It’s never easy to start a business. Especially when you sit down and work out the numbers. Finances are (and should be) a primary area of focus before you begin, when you launch, and throughout the lifespan of your company.
But they’re not always fun. If you’ve bootstrapped (started a business with little capital - perhaps just your own savings or borrowed from family and friends), you may reach a point when you start to wonder whether it’s time to seek some additional funding from external sources.
The goal of many bootstrapped startups is to get to the phase where they can attract investors. These investors usually take the form of business angels or venture capitalists, depending on what stage your business has reached.
With the large influx of capital that comes from successfully luring an interested external investor, business potential can increase exponentially. However, there are a few things to take into consideration both before you begin seeking investors, as well as before accepting one.
When to seek funding
As your business continues to grow, it might reach a point where, while you’re generating income, it’s basically covering current costs of operation and production. You also might be one of the few who has cash rolling in.
First of all, give yourself a huge pat on the back because this is a phase that is incredibly difficult to reach. The majority of startups fail within the first two years and many cite lack of funding as the primary reasons.
Most believe that the next step is to seek external funding. There are a couple options: Business angels tend to invest in companies at an earlier stage and invest less than a typical venture capitalist who will contribute considerable funding to companies that are a bit more established.
What to have prepared for potential investors
Not only should you have your business model clearly and thoroughly defined, but you should also to be able to provide a comprehensive business plan and accurate financial records.
Perhaps more importantly, you should be at a point where you have a viable product or service - meaning that your business is providing customers the opportunity to purchase the specific goods or services offered by your company.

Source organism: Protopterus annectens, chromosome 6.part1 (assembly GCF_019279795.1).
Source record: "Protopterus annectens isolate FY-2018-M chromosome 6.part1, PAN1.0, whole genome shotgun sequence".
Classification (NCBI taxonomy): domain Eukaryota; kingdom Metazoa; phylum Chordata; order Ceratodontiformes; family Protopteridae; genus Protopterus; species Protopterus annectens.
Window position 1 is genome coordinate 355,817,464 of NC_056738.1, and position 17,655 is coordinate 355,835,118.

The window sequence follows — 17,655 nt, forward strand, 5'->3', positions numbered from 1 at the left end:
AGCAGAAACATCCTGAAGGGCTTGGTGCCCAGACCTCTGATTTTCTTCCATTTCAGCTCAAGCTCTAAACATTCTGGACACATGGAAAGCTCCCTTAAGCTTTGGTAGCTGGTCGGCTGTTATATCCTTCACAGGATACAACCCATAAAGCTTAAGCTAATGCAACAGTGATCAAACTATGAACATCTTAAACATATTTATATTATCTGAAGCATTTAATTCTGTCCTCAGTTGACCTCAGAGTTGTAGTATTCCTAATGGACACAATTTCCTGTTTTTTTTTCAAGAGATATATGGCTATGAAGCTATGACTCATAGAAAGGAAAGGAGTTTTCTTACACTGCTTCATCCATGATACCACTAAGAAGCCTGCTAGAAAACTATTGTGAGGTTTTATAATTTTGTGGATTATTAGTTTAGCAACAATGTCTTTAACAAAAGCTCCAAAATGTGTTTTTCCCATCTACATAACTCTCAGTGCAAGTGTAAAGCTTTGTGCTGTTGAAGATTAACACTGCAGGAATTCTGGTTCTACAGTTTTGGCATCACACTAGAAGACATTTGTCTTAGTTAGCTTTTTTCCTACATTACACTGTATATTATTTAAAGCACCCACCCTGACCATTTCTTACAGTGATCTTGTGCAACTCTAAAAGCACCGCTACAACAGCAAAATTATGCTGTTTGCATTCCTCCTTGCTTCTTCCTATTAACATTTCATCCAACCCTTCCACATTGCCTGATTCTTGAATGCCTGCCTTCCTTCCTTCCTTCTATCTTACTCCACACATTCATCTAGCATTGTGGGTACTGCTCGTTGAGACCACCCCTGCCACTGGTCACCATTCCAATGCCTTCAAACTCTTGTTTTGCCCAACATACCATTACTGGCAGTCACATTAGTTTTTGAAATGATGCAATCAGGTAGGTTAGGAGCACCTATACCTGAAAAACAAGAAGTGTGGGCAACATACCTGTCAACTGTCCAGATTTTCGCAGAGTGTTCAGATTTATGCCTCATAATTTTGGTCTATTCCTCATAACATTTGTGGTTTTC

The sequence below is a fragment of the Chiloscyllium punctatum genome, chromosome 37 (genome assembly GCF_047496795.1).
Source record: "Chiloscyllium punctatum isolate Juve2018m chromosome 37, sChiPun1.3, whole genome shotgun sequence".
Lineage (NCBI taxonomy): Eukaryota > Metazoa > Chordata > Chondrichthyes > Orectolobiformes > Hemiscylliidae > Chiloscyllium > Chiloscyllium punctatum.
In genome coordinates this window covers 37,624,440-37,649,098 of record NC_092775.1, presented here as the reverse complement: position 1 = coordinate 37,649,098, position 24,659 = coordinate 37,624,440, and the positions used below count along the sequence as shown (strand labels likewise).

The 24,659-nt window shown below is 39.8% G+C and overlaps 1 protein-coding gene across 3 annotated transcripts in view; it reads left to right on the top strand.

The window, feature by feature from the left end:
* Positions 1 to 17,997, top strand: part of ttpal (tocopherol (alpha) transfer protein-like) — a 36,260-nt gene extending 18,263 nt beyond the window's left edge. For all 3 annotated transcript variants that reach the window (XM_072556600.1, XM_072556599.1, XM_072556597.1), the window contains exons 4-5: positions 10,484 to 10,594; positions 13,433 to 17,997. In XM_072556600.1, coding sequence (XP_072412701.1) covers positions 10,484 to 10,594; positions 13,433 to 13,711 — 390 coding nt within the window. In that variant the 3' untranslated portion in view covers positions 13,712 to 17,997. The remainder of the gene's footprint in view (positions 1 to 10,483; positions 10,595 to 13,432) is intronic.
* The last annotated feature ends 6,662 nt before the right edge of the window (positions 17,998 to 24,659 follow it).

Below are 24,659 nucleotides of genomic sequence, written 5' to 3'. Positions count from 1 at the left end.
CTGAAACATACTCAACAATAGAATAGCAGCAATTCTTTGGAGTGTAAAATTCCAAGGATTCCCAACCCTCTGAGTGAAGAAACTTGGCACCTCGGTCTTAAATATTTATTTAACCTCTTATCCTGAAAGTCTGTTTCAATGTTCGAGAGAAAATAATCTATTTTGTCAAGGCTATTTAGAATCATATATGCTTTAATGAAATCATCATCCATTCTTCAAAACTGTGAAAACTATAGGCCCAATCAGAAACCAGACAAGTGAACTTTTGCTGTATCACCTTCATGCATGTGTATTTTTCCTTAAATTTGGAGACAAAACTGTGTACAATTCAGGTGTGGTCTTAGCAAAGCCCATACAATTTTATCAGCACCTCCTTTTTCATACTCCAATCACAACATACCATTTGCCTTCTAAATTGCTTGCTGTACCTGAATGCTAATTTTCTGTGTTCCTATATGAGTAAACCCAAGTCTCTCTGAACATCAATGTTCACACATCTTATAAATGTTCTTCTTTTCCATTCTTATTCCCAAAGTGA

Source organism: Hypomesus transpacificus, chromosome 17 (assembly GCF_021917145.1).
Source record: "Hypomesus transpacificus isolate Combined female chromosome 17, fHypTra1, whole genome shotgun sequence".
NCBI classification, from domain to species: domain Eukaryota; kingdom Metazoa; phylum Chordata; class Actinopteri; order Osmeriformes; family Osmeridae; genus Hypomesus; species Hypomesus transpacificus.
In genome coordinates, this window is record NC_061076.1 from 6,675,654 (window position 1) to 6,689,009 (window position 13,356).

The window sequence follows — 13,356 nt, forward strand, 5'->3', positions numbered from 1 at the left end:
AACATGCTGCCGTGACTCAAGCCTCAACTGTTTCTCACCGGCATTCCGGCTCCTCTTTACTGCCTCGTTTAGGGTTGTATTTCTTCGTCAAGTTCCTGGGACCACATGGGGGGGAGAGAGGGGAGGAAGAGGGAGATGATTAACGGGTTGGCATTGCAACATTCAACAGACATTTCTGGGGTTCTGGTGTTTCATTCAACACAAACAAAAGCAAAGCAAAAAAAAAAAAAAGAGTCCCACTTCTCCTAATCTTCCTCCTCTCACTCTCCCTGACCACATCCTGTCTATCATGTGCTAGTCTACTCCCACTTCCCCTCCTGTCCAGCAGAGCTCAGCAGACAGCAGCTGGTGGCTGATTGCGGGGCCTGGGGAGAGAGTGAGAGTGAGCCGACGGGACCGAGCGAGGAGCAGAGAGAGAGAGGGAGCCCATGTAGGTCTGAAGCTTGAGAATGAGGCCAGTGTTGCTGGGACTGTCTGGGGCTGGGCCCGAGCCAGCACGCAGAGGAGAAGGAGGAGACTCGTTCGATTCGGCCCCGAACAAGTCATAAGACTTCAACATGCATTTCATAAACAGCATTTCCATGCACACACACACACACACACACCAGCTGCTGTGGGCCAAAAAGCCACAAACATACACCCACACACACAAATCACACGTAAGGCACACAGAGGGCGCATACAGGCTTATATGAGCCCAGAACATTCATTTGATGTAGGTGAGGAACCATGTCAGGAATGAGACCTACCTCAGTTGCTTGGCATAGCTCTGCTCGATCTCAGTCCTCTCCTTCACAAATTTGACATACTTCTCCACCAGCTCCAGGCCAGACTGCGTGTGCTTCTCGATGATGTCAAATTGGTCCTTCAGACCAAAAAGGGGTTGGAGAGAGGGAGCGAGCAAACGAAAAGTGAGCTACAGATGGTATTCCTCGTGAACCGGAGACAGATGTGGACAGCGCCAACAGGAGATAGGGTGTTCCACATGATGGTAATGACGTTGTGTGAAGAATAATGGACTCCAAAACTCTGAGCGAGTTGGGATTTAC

Many business angels and venture capitalists also wish to see sales. In other words: proof that there is a demand for your product or service and that people are willing to pay for it.
It’s also important to target investors in your field. Many firms or individuals specialise in a particular area (IT, marketing, design, etc.), so it is best to focus your efforts on firms or individuals with a relevant background.
Is funding all it’s cut out to be?
There are a few things to consider before you begin creating your PowerPoint presentation, writing those emails, and making those phone calls.
The first is that this will take a lot of time and effort. Essentially, you will be taking time away from actually running your business in order to prepare it for presentation to potential investors.
While it can seem like every startup is getting funding these days, many are in fact not successful in attracting interested investors. So if you take the time and effort away from running your business, it’s important to consider the effects should you not find funding.
Business angels and particularly venture capitalists, expect a stake in your business in return for their investment. They often become an active part of the day-to-day running of the business in order to ensure ROI. So take into consideration whether you’re willing to share the reins.
Right for your business?
Receiving financial backing for a business is undoubtedly a massive achievement for entrepreneurs. It is not only the backing of a concept that you created and developed into a successful enterprise, it’s also the means for that concept to continue to grow.
However, it’s important to be able to evaluate whether it’s the right move for you and the right timing. And, depending on the type of investor you’re looking into, it’s also crucial to consider how you’d feel about giving up some of your control.
Bootstrapping is a great way to launch a business and gain recognition for an innovative idea or concept. Backing by a venture capitalist may seem glamorous, but as with all parts of running a business, it’s important to do your research to determine whether it’s right for you.